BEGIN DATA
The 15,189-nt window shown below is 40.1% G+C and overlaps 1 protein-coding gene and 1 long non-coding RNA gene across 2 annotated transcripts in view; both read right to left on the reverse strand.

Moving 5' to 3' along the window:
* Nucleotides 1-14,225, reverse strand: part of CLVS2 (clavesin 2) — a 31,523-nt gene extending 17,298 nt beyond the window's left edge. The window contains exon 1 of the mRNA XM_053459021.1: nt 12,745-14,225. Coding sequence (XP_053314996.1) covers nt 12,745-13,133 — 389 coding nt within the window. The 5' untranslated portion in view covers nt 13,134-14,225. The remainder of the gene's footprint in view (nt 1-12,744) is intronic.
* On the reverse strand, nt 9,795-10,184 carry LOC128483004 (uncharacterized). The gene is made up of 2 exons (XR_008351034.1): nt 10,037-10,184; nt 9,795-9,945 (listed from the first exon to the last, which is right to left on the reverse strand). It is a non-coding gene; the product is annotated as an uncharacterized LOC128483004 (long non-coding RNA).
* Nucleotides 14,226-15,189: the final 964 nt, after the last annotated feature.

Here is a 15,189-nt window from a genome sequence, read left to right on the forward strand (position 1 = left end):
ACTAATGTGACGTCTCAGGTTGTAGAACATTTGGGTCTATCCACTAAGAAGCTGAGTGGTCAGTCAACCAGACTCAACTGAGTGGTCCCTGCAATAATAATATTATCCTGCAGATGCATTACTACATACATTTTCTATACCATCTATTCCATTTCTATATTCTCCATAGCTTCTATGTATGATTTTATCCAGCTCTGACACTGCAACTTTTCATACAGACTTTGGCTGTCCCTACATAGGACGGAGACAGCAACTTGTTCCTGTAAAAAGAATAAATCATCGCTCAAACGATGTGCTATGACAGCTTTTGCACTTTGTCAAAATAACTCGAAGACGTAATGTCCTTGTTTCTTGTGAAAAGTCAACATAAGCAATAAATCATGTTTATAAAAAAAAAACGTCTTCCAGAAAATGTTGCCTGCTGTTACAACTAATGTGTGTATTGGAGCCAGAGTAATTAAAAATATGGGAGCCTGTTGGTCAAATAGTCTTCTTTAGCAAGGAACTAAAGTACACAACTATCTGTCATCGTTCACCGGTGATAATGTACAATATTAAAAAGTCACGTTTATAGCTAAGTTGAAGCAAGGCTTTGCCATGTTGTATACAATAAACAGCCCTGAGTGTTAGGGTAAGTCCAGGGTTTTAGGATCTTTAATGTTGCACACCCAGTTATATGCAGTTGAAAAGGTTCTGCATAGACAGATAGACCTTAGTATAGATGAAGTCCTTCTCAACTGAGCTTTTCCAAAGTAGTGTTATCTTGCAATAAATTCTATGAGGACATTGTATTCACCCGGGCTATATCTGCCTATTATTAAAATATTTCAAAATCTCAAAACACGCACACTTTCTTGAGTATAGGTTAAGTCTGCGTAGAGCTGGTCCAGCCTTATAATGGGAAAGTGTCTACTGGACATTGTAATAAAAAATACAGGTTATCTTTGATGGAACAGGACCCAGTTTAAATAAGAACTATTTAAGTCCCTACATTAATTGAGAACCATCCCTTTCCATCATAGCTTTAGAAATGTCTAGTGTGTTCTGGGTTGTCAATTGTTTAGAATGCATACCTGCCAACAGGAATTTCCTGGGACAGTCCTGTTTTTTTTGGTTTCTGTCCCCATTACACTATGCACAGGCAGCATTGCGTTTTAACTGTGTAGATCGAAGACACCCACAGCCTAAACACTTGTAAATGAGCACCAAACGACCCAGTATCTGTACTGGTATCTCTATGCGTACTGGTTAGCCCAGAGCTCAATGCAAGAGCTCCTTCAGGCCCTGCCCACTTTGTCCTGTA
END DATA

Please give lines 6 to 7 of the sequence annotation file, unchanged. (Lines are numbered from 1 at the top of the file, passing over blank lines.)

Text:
Here is a 15,189-nt window from a genome sequence, read left to right on the forward strand (position 1 = left end):
ACTAATGTGACGTCTCAGGTTGTAGAACATTTGGGTCTATCCACTAAGAAGCTGAGTGGTCAGTCAACCAGACTCAACTGAGTGGTCCCTGCAATAATAATATTATCCTGCAGATGCATTACTACATACATTTTCTATACCATCTATTCCATTTCTATATTCTCCATAGCTTCTATGTATGATTTTATCCAGCTCTGACACTGCAACTTTTCATACAGACTTTGGCTGTCCCTACATAGGACGGAGACAGCAACTTGTTCCTGTAAAAAGAATAAATCATCGCTCAAACGATGTGCTATGACAGCTTTTGCACTTTGTCAAAATAACTCGAAGACGTAATGTCCTTGTTTCTTGTGAAAAGTCAACATAAGCAATAAATCATGTTTATAAAAAAAAAACGTCTTCCAGAAAATGTTGCCTGCTGTTACAACTAATGTGTGTATTGGAGCCAGAGTAATTAAAAATATGGGAGCCTGTTGGTCAAATAGTCTTCTTTAGCAAGGAACTAAAGTACACAACTATCTGTCATCGTTCACCGGTGATAATGTACAATATTAAAAAGTCACGTTTATAGCTAAGTTGAAGCAAGGCTTTGCCATGTTGTATACAATAAACAGCCCTGAGTGTTAGGGTAAGTCCAGGGTTTTAGGATCTTTAATGTTGCACACCCAGTTATATGCAGTTGAAAAGGTTCTGCATAGACAGATAGACCTTAGTATAGATGAAGTCCTTCTCAACTGAGCTTTTCCAAAGTAGTGTTATCTTGCAATAAATTCTATGAGGACATTGTATTCACCCGGGCTATATCTGCCTATTATTAAAATATTTCAAAATCTCAAAACACGCACACTTTCTTGAGTATAGGTTAAGTCTGCGTAGAGCTGGTCCAGCCTTATAATGGGAAAGTGTCTACTGGACATTGTAATAAAAAATACAGGTTATCTTTGATGGAACAGGACCCAGTTTAAATAAGAACTATTTAAGTCCCTACATTAATTGAGAACCATCCCTTTCCATCATAGCTTTAGAAATGTCTAGTGTGTTCTGGGTTGTCAATTGTTTAGAATGCATACCTGCCAACAGGAATTTCCTGGGACAGTCCTGTTTTTTTTGGTTTCTGTCCCCATTACACTATGCACAGGCAGCATTGCGTTTTAACTGTGTAGATCGAAGACACCCACAGCCTAAACACTTGTAAATGAGCACCAAACGACCCAGTATCTGTACTGGTATCTCTATGCGTACTGGTTAGCCCAGAGCTCAATGCAAGAGCTCCTTCAGGCCCTGCCCACTTTGTCCTGTA